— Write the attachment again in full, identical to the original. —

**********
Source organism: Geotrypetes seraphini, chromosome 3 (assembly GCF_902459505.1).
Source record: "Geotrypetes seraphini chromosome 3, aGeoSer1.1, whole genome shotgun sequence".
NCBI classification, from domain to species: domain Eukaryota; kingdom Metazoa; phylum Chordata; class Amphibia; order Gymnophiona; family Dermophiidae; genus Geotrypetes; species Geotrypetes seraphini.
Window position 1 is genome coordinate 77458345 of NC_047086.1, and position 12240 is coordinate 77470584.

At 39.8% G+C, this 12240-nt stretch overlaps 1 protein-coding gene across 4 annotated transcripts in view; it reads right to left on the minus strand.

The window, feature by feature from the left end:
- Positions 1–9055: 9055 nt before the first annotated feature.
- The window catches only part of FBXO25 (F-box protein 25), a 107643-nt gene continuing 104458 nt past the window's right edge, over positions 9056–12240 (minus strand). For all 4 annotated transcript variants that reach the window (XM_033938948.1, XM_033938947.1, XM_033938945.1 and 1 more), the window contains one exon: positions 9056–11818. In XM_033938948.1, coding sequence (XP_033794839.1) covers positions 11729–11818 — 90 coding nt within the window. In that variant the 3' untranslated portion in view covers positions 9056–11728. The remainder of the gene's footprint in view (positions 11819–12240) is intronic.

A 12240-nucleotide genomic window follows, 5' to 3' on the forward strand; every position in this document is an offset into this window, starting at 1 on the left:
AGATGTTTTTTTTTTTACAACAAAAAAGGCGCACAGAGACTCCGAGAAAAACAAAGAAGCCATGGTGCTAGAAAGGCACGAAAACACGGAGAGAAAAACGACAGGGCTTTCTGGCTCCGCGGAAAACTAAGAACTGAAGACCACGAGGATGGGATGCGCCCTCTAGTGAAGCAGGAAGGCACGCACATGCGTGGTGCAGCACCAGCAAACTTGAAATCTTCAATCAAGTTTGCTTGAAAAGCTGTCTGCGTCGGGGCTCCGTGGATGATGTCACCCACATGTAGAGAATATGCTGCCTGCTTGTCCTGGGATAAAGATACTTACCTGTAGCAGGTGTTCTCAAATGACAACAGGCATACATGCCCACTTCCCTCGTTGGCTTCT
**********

Source organism: Geotrypetes seraphini, chromosome 3 (assembly GCF_902459505.1).
Source record: "Geotrypetes seraphini chromosome 3, aGeoSer1.1, whole genome shotgun sequence".
NCBI classification, from domain to species: domain Eukaryota; kingdom Metazoa; phylum Chordata; class Amphibia; order Gymnophiona; family Dermophiidae; genus Geotrypetes; species Geotrypetes seraphini.
Window position 1 is genome coordinate 77458345 of NC_047086.1, and position 12240 is coordinate 77470584.

At 39.8% G+C, this 12240-nt stretch overlaps 1 protein-coding gene across 4 annotated transcripts in view; it reads right to left on the minus strand.

The window, feature by feature from the left end:
- Positions 1–9055: 9055 nt before the first annotated feature.
- The window catches only part of FBXO25 (F-box protein 25), a 107643-nt gene continuing 104458 nt past the window's right edge, over positions 9056–12240 (minus strand). For all 4 annotated transcript variants that reach the window (XM_033938948.1, XM_033938947.1, XM_033938945.1 and 1 more), the window contains one exon: positions 9056–11818. In XM_033938948.1, coding sequence (XP_033794839.1) covers positions 11729–11818 — 90 coding nt within the window. In that variant the 3' untranslated portion in view covers positions 9056–11728. The remainder of the gene's footprint in view (positions 11819–12240) is intronic.

A 12240-nucleotide genomic window follows, 5' to 3' on the forward strand; every position in this document is an offset into this window, starting at 1 on the left:
AGATGTTTTTTTTTTTACAACAAAAAAGGCGCACAGAGACTCCGAGAAAAACAAAGAAGCCATGGTGCTAGAAAGGCACGAAAACACGGAGAGAAAAACGACAGGGCTTTCTGGCTCCGCGGAAAACTAAGAACTGAAGACCACGAGGATGGGATGCGCCCTCTAGTGAAGCAGGAAGGCACGCACATGCGTGGTGCAGCACCAGCAAACTTGAAATCTTCAATCAAGTTTGCTTGAAAAGCTGTCTGCGTCGGGGCTCCGTGGATGATGTCACCCACATGTAGAGAATATGCTGCCTGCTTGTCCTGGGATAAAGATACTTACCTGTAGCAGGTGTTCTCAAATGACAACAGGCATACATGCCCACTTCCCTCGTTGGCTTCT